The Fourth Amendment and Police Use of Force Against Animals

Quite a few of the assumptions that the Puppycide Database Project team shared about police use of force toward animals have been shattered during the course of our research. One of the original catalysts of this project was an interest in criminal justice scholarship concerning the militarization of United States domestic policing over the last 50 years. Many of the earliest indications that police killing of pets was more frequent than the public understood were reports and videos of SWAT team raids being leaked; in many such incidents, killing any dogs at the scene appeared to be part of common practice, regardless of breed or other options for containment. As such, we fully anticipated that a majority of the puppycides that we found would be caused by the use paramilitary police tactics during the serving of drug related warrants.

The trends that we have uncovered to date reveal a much different reality: one in which paramilitary-style tactics during warrant seizures regularly result in the deaths of animals, but where the vast majority of "puppycide" occurs either in the middle of the street in a residential area, or when a police officer enters a home (or surrounding property, such as a fenced back yard) without a warrant or permission from the owner. Many such proprerty invasions rely on exemptions to the Fourth Amendment that are very recent and highly controversial; exemptions that police use to search entire neighborhoods without a warrant under the belief that a single criminal fled into that neighborhood. A great deal of these property invasions that result in the deaths of dogs do not appear to meet any current constitutional exemption, and appear to be flatly illegal. In the small number of these cases that have made it all the way to a civil trial, the illegality of many of these unwarranted and unannounced searches has become apparent, and has lead to large monetary awards to the families of the victims.

Introduction

The statistics used in this article are based on a survery of 914 incidents involving the use of deadly force toward animals by police between the years 1990 and 2014; a total of 1322 animals were either killed or seriously injured during these 914 incidents. We say "incidents" because police relied on several different means to injure, maim and kill animals, including but not necessarily limited to - stabbing animals with knives, bludgeoning animals with a blunt instrument (brick, etc), running over animals with a squad car, kicking animals in the skull while wearing "combat" boots, asphyxiating animals with wire, as well as the more widely known instruments such as baton, electrocution via taser, and chemical weapons to cause severe pain such as CS gas and "mace".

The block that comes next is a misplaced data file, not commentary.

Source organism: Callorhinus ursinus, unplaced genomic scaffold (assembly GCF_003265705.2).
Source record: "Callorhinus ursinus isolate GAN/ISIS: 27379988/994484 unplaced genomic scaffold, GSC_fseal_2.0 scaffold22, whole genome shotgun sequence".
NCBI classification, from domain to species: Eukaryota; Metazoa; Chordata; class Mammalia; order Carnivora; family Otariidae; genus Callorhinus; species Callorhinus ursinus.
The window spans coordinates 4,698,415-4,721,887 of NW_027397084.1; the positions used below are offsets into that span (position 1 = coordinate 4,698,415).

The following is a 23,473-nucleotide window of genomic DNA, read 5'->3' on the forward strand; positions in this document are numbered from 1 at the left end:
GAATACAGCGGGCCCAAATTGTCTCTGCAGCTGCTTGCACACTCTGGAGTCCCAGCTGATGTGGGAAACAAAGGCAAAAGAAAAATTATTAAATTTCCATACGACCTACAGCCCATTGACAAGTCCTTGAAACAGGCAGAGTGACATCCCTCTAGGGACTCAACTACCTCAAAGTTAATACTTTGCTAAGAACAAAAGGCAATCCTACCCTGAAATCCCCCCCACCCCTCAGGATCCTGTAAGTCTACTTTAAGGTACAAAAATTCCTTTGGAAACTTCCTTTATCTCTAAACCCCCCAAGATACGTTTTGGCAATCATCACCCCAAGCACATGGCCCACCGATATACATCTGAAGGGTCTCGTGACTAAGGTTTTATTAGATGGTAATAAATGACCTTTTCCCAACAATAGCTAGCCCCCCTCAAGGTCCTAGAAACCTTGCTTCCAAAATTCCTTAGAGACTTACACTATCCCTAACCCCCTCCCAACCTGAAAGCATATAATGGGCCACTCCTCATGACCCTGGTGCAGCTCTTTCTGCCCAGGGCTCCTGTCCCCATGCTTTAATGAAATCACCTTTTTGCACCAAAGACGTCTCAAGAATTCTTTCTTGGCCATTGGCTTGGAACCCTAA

Findings

During the course of these 914 incidents, in only 214 cases or 23.4% of total cases did police have a warrant or explicity permission to enter private property. All of the cases involving paramilitary-style raids are included in this 23.4%, but these also include several incidents in which a person lost control of their animal and requested assistance from the police, who in turn killed the animal. This also includes a handful of cases where zoos or nature preserves contacted the police for assistance because an animal escaped their cage or where someone entered an an animal cage, and the police in turn killed the animal. These latter groups are important; cases where police had permission to enter the premises represented 35.2% of all cases where animals caused injuries resulting in hospitalization or death to a human being. Conversely, situations where animals caused injuries resulting in hospitalization or death to a human being represented 17.8% of all cases where police had a warrant or permission to enter private property - a much higher rate of animal-caused injury than the total survey group, for which the rate of hospitalization or death was 11.8%.

Incidents in which the use of force incident took place on public property was the largest such group examined, at a rate of 36.2% of total incidents. By "public property" we rely on the standard meaning, of property either owned explicitly by the state, like a government building, or owned through some sort of "commons" theory of ownership, like a public park. In addition to this standard meaning, we add two provisos for the sake of brevity. Property that is privately held through a homeowners association we have deemed "public" for the purposes of our examination. Additionally, property that is held through a commons but assigned some private maintenance contract or right of exclusive use is here still considered "public". This allows us, despite the theoretical inaccuracy of such a claim, to hold that all uses of force that occur on a street, a sidewalk and most types of parking lot are "public". This saves our researchers the additional responsibility of reviewing a multitude of contracts for such things, which presents a substantial burden while only serving to needlessly complicate the results.